A “Stalker” for Queen Victoria

http://www.historic mysteries.com/boy -stalked-queen-victoria/


Few outside of Victorian scholars know much of Queen Victoria’s “stalker.” Edward “the Boy” Jones was quite adept at sneaking into Victoria’s most private apartments. Born in 1824, Edward Jones became fascinated with Victoria when she was but a young queen. He often infiltrated Buckingham Palace to observe Queen Victoria going about her daily business. Within five months, Jones’s “fascination” became an “obsession.” He took to breaking into the queen’s quarters, ransacking her bedrooms at Buckingham. Accused of stealing from the Palace, including undergarments, Jones stood trial at the Westminster Sessions; however, he was acquitted.

Buckingham Palace c.  1837 with the Marble  Arch in its original  position. Public Domain - Wikipedia File:Buckingham Palace engraved by J.Woods after Hablot Browne & R.Garland publ 1837 edited.jpg

Buckingham Palace c.
1837 with the Marble
Arch in its original
position. Public Domain – Wikipedia File:Buckingham Palace engraved by J.Woods after Hablot Browne & R.Garland publ 1837 edited.jpg

His brush with the law did not dissuade Jones. In December 1840, the palace guards captured him hiding under a sofa in Victoria’s bedroom, where he spied upon the Queen and Prince Albert. Tried before the Privy Council, Jones was sentenced to three months in prison.

Within days of his release, Jones was caught in the Picture Gallery of the Palace, eating meat and potatoes stolen from the Royal Kitchen. “There was a wild criticism in the press regarding the safety of the Royal Palace of Britain, and while people around the nation theorized multiple conjectures as to how the cunning teen had found his way into the Palace despite the strict guardianship of the security, Boy Jones simply maintained that he had got in through an unguarded basement window.” [Historic Mysteries

Fearing the worst for the Queen, Lord Melbourne had the youth abducted and transferred to Brazil. When Jones attempted a return to England, he was again kidnapped and forced into servitude with the Royal Navy. He twice attempted to escape, but failed, and he was eventually reduced to a mere slave of the Crown. Fearing bad publicity if anyone discovered Jones’ fate, the Queen had him released in 1848.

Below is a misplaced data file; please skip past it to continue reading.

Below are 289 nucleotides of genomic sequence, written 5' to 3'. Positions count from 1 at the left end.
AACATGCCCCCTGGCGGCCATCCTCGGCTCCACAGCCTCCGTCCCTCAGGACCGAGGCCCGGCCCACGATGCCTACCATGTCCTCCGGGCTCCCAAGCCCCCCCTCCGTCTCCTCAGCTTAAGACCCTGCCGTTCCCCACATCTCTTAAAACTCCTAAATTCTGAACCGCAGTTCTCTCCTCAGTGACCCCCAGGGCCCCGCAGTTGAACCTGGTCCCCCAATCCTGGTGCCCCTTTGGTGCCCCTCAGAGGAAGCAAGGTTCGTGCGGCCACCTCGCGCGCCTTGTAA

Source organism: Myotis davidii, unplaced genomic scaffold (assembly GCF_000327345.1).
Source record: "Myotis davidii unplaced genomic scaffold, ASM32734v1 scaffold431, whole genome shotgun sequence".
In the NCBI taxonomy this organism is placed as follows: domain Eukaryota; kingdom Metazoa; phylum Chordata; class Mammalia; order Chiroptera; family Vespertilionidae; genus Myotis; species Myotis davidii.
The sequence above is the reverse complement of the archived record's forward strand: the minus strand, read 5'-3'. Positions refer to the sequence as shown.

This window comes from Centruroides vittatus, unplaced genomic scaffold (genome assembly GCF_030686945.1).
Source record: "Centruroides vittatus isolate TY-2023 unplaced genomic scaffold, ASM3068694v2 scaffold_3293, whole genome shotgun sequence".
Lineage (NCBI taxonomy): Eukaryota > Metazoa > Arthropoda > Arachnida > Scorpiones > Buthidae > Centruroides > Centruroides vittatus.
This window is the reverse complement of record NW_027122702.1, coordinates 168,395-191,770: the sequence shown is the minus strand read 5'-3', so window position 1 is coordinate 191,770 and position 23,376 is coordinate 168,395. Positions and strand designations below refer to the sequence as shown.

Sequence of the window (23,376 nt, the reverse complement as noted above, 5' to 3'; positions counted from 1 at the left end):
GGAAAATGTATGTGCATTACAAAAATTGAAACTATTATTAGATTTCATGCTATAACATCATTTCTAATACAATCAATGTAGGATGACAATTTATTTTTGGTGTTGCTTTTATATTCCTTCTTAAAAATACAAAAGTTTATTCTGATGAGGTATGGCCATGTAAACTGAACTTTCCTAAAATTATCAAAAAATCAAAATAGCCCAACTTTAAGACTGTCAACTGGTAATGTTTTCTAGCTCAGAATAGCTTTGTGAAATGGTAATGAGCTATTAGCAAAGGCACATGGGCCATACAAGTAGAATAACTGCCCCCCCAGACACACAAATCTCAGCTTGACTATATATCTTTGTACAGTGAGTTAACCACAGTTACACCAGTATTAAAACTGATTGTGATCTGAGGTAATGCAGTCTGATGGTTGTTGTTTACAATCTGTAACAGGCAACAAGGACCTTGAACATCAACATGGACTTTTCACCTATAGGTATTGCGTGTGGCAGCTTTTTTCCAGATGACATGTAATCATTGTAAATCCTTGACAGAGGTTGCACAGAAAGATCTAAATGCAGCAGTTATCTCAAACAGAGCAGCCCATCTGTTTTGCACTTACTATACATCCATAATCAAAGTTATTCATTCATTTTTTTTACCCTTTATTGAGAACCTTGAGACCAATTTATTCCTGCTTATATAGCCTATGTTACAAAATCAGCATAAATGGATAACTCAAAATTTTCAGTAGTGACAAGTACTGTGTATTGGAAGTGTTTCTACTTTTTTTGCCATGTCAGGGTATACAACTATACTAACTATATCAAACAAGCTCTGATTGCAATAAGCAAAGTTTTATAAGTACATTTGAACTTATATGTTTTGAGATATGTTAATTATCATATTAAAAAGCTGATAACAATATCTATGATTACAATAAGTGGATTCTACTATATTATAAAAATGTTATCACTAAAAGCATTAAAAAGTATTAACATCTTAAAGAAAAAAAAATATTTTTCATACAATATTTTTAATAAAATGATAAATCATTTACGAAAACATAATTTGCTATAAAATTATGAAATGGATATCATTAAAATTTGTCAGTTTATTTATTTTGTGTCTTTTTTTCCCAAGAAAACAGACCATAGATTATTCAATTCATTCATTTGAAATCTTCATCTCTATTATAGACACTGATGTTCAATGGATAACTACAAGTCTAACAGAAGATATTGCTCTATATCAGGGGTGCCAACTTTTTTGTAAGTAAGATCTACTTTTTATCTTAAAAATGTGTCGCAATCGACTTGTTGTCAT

Even so, Boy Jones did not change his ways. He was arrested for burglary and deported to Freemantle in Australia. He found his way back to England in 1857, where he was arrested again for thievery.

“In 1868, a newspaper reported that the new Minister of Public Works in Victoria, Mr. Jones, was actually the brother of the same notorious Boy Jones, who was arrested for trespassing and theft on multiple occasions. In response to Sir Henry Lucy’s article in a magazine, a civilian came forth with the information that Boy Jones had now found his job as a town crier in Perth, Western Australia.

“On 26 December 1893, a certain Thomas Jones was found dead underneath the Mitchell River Bridge, after falling from the bridge on getting severely drunk. According to the Bairnsdale Advertiser, this was the same Boy Jones.” [Historic Mysteries]

“THE PSYCHOLOGY OF BOY JONES: Among those who had closely spectated Edward Jones, he was the shy, introvert, allergic-to-work kind of fellow, a complete loner and a heartless wretch with no affection even for his own parents. According to writer Jan Bondeson from the Fortean Times Magazine, Jones may have been a sufferer of Schizoid personality, a behavioral disorder which causes someone to become emotionally cold and detached. The victim may also develop a special attraction for someone of the opposite gender, and under the misconception that the said person is giving in to the victim’s advances, the victim may even take up to stalking. Perhaps Boy Jones suffered from this disorder, perhaps not. But one thing is for certain. The mysterious ways one of the first celebrity stalkers is sure to bewilder your minds.” [Historic Mysteries]

About reginajeffers

Regina Jeffers is the award-winning author of Austenesque, Regency and historical romantic suspense.
This entry was posted in British history, Great Britain, real life tales, Victorian era and tagged , , , , , . Bookmark the permalink.

9 Responses to A “Stalker” for Queen Victoria

  1. Gerri Bowen says:

    I had never heard about this stalker. Very interesting., Regina.

  2. chasbaz says:

    Fascinating detail! Of course, this is a problem experienced by many prominent people.

  3. He would have fitted in quite well here in Australia, had he married and procreated his descendants would definitely now be considered high society. My wife’s a 5th generation Australian unfortunately the first were free settlers from Scotland so we and our children are part of the hoi polloi. Not one convict to grace our name 😦

  4. Nancy Ewart says:

    There is a charming movie called “The Mudlark” with Alec Guinness playing Disraeli that’s a very romanticized version of this.

    • Oooh, I forgot about that film. I must rematch that one. I can’t recall enough of the details of the film to recognize the similarities, but it will be fun to revisit this piece afterwards. Thanks for sharing, Nancy.

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